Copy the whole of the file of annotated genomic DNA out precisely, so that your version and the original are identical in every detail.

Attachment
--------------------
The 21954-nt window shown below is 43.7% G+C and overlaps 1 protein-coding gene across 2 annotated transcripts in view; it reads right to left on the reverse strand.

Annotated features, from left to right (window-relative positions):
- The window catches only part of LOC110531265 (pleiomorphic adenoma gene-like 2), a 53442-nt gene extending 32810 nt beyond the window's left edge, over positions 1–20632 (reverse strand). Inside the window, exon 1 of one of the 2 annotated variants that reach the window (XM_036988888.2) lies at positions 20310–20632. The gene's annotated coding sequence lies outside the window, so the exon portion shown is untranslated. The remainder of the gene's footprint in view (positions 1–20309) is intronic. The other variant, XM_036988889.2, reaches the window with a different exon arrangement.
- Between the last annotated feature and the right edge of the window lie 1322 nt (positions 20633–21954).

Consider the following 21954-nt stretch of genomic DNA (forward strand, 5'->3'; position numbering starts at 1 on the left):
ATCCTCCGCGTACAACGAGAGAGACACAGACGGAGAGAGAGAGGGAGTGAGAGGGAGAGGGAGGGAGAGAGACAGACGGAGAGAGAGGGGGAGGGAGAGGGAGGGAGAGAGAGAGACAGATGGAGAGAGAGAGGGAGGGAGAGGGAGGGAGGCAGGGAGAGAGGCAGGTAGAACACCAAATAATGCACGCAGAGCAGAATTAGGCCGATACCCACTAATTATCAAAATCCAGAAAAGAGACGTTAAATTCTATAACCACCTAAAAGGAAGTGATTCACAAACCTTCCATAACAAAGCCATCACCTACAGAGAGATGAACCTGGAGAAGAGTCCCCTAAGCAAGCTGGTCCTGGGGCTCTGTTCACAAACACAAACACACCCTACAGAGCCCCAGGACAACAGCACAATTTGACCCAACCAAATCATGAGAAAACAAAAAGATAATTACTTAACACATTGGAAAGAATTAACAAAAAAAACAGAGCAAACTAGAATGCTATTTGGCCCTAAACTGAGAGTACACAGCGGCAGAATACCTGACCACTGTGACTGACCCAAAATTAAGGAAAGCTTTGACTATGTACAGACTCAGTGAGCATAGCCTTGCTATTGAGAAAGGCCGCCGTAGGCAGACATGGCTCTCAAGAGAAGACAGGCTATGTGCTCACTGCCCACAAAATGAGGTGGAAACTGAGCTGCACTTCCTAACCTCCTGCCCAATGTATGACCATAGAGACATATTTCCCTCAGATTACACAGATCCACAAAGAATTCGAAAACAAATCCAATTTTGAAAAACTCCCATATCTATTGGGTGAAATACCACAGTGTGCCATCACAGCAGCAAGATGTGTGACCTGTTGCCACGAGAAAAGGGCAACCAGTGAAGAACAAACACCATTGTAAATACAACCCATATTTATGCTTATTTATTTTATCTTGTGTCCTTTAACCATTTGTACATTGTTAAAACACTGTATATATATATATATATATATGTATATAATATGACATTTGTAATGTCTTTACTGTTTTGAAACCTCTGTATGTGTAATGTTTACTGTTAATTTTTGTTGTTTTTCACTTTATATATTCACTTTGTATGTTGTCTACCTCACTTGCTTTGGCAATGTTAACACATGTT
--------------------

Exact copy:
The 21954-nt window shown below is 43.7% G+C and overlaps 1 protein-coding gene across 2 annotated transcripts in view; it reads right to left on the reverse strand.

Annotated features, from left to right (window-relative positions):
- The window catches only part of LOC110531265 (pleiomorphic adenoma gene-like 2), a 53442-nt gene extending 32810 nt beyond the window's left edge, over positions 1–20632 (reverse strand). Inside the window, exon 1 of one of the 2 annotated variants that reach the window (XM_036988888.2) lies at positions 20310–20632. The gene's annotated coding sequence lies outside the window, so the exon portion shown is untranslated. The remainder of the gene's footprint in view (positions 1–20309) is intronic. The other variant, XM_036988889.2, reaches the window with a different exon arrangement.
- Between the last annotated feature and the right edge of the window lie 1322 nt (positions 20633–21954).

Consider the following 21954-nt stretch of genomic DNA (forward strand, 5'->3'; position numbering starts at 1 on the left):
ATCCTCCGCGTACAACGAGAGAGACACAGACGGAGAGAGAGAGGGAGTGAGAGGGAGAGGGAGGGAGAGAGACAGACGGAGAGAGAGGGGGAGGGAGAGGGAGGGAGAGAGAGAGACAGATGGAGAGAGAGAGGGAGGGAGAGGGAGGGAGGCAGGGAGAGAGGCAGGTAGAACACCAAATAATGCACGCAGAGCAGAATTAGGCCGATACCCACTAATTATCAAAATCCAGAAAAGAGACGTTAAATTCTATAACCACCTAAAAGGAAGTGATTCACAAACCTTCCATAACAAAGCCATCACCTACAGAGAGATGAACCTGGAGAAGAGTCCCCTAAGCAAGCTGGTCCTGGGGCTCTGTTCACAAACACAAACACACCCTACAGAGCCCCAGGACAACAGCACAATTTGACCCAACCAAATCATGAGAAAACAAAAAGATAATTACTTAACACATTGGAAAGAATTAACAAAAAAAACAGAGCAAACTAGAATGCTATTTGGCCCTAAACTGAGAGTACACAGCGGCAGAATACCTGACCACTGTGACTGACCCAAAATTAAGGAAAGCTTTGACTATGTACAGACTCAGTGAGCATAGCCTTGCTATTGAGAAAGGCCGCCGTAGGCAGACATGGCTCTCAAGAGAAGACAGGCTATGTGCTCACTGCCCACAAAATGAGGTGGAAACTGAGCTGCACTTCCTAACCTCCTGCCCAATGTATGACCATAGAGACATATTTCCCTCAGATTACACAGATCCACAAAGAATTCGAAAACAAATCCAATTTTGAAAAACTCCCATATCTATTGGGTGAAATACCACAGTGTGCCATCACAGCAGCAAGATGTGTGACCTGTTGCCACGAGAAAAGGGCAACCAGTGAAGAACAAACACCATTGTAAATACAACCCATATTTATGCTTATTTATTTTATCTTGTGTCCTTTAACCATTTGTACATTGTTAAAACACTGTATATATATATATATATATATGTATATAATATGACATTTGTAATGTCTTTACTGTTTTGAAACCTCTGTATGTGTAATGTTTACTGTTAATTTTTGTTGTTTTTCACTTTATATATTCACTTTGTATGTTGTCTACCTCACTTGCTTTGGCAATGTTAACACATGTT